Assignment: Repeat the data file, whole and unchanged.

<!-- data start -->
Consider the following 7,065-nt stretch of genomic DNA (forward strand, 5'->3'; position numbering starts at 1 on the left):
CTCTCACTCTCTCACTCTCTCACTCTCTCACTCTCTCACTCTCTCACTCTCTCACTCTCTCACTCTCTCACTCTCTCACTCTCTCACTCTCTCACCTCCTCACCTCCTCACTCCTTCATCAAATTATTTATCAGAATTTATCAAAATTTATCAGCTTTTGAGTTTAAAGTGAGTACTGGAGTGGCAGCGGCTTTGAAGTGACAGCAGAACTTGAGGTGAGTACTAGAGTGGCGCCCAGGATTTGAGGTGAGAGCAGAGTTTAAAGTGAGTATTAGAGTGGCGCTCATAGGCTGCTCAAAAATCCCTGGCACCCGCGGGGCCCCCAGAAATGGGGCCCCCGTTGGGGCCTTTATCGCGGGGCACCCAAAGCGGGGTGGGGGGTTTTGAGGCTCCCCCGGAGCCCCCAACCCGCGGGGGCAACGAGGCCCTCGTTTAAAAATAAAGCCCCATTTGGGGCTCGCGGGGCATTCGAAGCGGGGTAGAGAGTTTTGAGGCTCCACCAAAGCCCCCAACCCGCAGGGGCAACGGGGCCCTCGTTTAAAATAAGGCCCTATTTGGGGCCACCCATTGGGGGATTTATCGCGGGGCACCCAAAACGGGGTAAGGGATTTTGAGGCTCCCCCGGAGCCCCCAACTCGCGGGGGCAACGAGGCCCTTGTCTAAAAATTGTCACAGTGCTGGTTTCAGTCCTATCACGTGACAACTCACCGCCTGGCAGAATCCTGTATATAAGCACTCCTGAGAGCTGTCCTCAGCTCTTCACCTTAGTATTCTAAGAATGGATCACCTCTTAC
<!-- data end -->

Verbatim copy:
Consider the following 7,065-nt stretch of genomic DNA (forward strand, 5'->3'; position numbering starts at 1 on the left):
CTCTCACTCTCTCACTCTCTCACTCTCTCACTCTCTCACTCTCTCACTCTCTCACTCTCTCACTCTCTCACTCTCTCACTCTCTCACTCTCTCACCTCCTCACCTCCTCACTCCTTCATCAAATTATTTATCAGAATTTATCAAAATTTATCAGCTTTTGAGTTTAAAGTGAGTACTGGAGTGGCAGCGGCTTTGAAGTGACAGCAGAACTTGAGGTGAGTACTAGAGTGGCGCCCAGGATTTGAGGTGAGAGCAGAGTTTAAAGTGAGTATTAGAGTGGCGCTCATAGGCTGCTCAAAAATCCCTGGCACCCGCGGGGCCCCCAGAAATGGGGCCCCCGTTGGGGCCTTTATCGCGGGGCACCCAAAGCGGGGTGGGGGGTTTTGAGGCTCCCCCGGAGCCCCCAACCCGCGGGGGCAACGAGGCCCTCGTTTAAAAATAAAGCCCCATTTGGGGCTCGCGGGGCATTCGAAGCGGGGTAGAGAGTTTTGAGGCTCCACCAAAGCCCCCAACCCGCAGGGGCAACGGGGCCCTCGTTTAAAATAAGGCCCTATTTGGGGCCACCCATTGGGGGATTTATCGCGGGGCACCCAAAACGGGGTAAGGGATTTTGAGGCTCCCCCGGAGCCCCCAACTCGCGGGGGCAACGAGGCCCTTGTCTAAAAATTGTCACAGTGCTGGTTTCAGTCCTATCACGTGACAACTCACCGCCTGGCAGAATCCTGTATATAAGCACTCCTGAGAGCTGTCCTCAGCTCTTCACCTTAGTATTCTAAGAATGGATCACCTCTTAC